A Day in the Life

Study of a small girl with a prize Scottish terrier dog, c. 1935 / by Sam HoodThree times in my career, I’ve treated small children who were accidentally backed over by the family car. These kids are so small, so mobile, and very quick – in a heartbeat they are where they shouldn’t be.   It’s made me very cautious when backing my car around my kids. Usually, I just bring them into the car with me – that way I know where they are.

The first kid I saw that had been backed over was in a retail parking lot. His mom had run into the store really quick and the kids took the opportunity to get into mischief. First the three year old boy got out of the car, then, coincidentally, his older sister took the car out of gear. Upon our arrival, we found the boy lying in the parking lot, crying. As I bent down to assess him, he began projectile vomiting – which is a terrible sign for someone with a head injury.

We quickly packaged and transported him to the closest trauma center. I never did hear whether he survived, but I sometimes think of the guilt the mother and sister must feel for that incident.

I was working on the helicopter the last time I treated a kid who’d been backed over by the family car. This was a four year-old boy in Woodland, Washington. We landed the helicopter in the middle of a residential intersection, about 40 yards from the incident. Firefighters and paramedics were already treating the boy.

Like many emergency scenes in rural communities, everyone seemed to know each other – plus, there was a lot of chaos. CPR was being performed, but there was no IV access and he had not yet been immobilized. I inserted an intraosseous needle into his lower leg while Jann, the flight nurse, intubated the boy. We moved him to a backboard and then into the helicopter.

On this particular, warm Summer day, we were in our older helicopter, the BO-105 – which is an amazing machine, but a lot smaller than most EMS helicopters today. Because of its size, it’s impossible to take along extra personnel, and makes it more difficult to work on critical patients. This means we had to work together as a team, to cooperatively take care of this boy – who was very critical.

At one point I found myself doing chest compressions with one hand, and squeezing the bag-valve device that was breathing for him. To do this, I had removed my safety harness and was up on my knees. I took a quick glance out the window, to see where we were, and discovered the helicopter was actually making a sharp turn.

Looking out the side window, I was looking right at the ground – 800 feet below me. And I was leaning against the door – without my safety restraint fastened. In the midst of trying to save this boy, I had a quick vision of the flimsy aircraft door popping open and me falling to my death. I didn’t like that scenario. But fortunately our pilot was so good that our g-forces were towards the floor of the helicopter, not sideways!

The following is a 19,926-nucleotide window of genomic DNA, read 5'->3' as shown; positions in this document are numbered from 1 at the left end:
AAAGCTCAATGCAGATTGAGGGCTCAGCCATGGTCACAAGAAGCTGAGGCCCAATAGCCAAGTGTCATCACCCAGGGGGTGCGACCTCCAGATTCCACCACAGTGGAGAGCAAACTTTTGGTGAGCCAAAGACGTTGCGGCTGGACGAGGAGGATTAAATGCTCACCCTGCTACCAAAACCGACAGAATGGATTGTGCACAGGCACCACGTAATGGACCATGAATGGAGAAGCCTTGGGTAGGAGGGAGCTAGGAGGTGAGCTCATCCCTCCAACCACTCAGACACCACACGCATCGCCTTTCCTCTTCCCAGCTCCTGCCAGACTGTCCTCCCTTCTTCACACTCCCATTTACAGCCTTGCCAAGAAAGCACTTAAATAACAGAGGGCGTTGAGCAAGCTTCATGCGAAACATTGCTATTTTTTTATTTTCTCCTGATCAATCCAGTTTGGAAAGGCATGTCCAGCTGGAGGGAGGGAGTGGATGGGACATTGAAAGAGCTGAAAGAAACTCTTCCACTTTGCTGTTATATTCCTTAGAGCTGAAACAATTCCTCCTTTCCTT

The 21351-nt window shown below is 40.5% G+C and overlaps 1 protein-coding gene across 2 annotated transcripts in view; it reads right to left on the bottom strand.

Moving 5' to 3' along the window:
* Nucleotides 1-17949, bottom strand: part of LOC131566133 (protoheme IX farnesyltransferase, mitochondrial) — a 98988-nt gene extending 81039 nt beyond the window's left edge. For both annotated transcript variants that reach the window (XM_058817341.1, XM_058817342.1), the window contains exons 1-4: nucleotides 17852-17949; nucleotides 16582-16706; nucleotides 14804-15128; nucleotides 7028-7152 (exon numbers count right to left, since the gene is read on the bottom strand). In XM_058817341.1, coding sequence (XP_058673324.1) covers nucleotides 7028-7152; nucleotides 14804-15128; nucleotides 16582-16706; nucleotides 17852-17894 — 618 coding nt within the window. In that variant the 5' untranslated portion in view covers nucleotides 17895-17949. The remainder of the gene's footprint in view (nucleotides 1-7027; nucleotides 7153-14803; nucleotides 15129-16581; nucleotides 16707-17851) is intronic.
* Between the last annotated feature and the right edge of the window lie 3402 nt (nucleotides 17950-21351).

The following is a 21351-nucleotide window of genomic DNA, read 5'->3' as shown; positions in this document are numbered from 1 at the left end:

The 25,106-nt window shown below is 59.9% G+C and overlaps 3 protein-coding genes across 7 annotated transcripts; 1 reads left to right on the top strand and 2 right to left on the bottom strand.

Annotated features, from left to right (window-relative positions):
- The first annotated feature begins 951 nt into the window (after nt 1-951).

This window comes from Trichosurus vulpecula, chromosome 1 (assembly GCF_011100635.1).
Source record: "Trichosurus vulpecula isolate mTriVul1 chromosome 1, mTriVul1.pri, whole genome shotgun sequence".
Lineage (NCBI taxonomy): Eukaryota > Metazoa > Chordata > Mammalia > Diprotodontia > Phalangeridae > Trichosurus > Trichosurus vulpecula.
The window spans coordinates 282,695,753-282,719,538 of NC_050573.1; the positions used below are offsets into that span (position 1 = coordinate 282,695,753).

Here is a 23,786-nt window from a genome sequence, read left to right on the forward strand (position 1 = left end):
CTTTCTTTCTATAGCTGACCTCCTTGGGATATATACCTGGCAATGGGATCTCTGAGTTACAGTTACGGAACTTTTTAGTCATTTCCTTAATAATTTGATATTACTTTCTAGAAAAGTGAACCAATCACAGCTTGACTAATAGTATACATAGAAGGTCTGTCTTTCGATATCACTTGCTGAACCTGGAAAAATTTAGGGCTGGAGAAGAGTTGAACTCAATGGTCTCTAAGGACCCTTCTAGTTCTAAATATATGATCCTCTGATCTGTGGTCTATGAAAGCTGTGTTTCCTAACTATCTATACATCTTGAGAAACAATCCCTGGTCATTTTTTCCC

As I continued to do CPR on this boy, Jann was preparing to give him blood. She plugged it into the IO and pressurized the bag. Unfortunately, the tubing popped off of the connector and blood began to spurt all around – mostly all over me.

We landed at Emanuel Hospital’s trauma center and delivered this pulseless boy to the team. If he had survived, he’d be 24 this year.

I gathered our gear and proceeded to our fifth-floor office to clean the equipment and myself. Both Jann and I were exhausted, dejected, and sad. No one likes to lose a patient, especially a child.

Meanwhile, my colleagues were interviewing potential new flight paramedics upstairs. As I was walking down the hall, the interview team asked the interviewee if he had any questions. He asked what it was like to work at Life Flight. Just then, my friend Paul saw me outside the office and called me in. I had no idea what was going on.

In I stepped, my uniform shirt was covered in blood and blood was dripping from the MAST suit that we used to try and control our child patient’s hypovolemic shock. I had blood on my sunglasses, in my hair, and on my face. I stood in the office with a dazed look – and five faces looked back at me with equally morbid looks. I turned and left.

As I walked down the hallway, I heard Paul telling this potential medic, “That’s what it’s like to work here.

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Comments

  1. Gary Walter says:

    Yeah, well, as you know Don, sometimes one parent's job requires them to be gone. Plus there are a lot of ignorant people who just have no clue that they are sowing the whirlwind – nor what they will reap.

  2. Wow, Gary. What stories! I've only seen one child that was fatally injured due to the family car. It was when I got to spend the day with my sister who was a Deputy Coroner. The 3 year-old girl looked like a doll laying on the slab in the freezer. It was very difficult to believe she was dead. Children don't look the same as older people when they die. I still can see her beautiful black hair and pale skin.

    1. Gary Walter says:

      These are the worst – totally preventable, and yet sustained by someone who probably loves the kid more than anyone. So sad…

  3. Gary Walter says:

    These are the worst – totally preventable, and yet sustained by someone who probably loves the kid more than anyone. So sad…

  4. kmcdade says:

    Yikes, heartbreaking.

    1. Gary Walter says: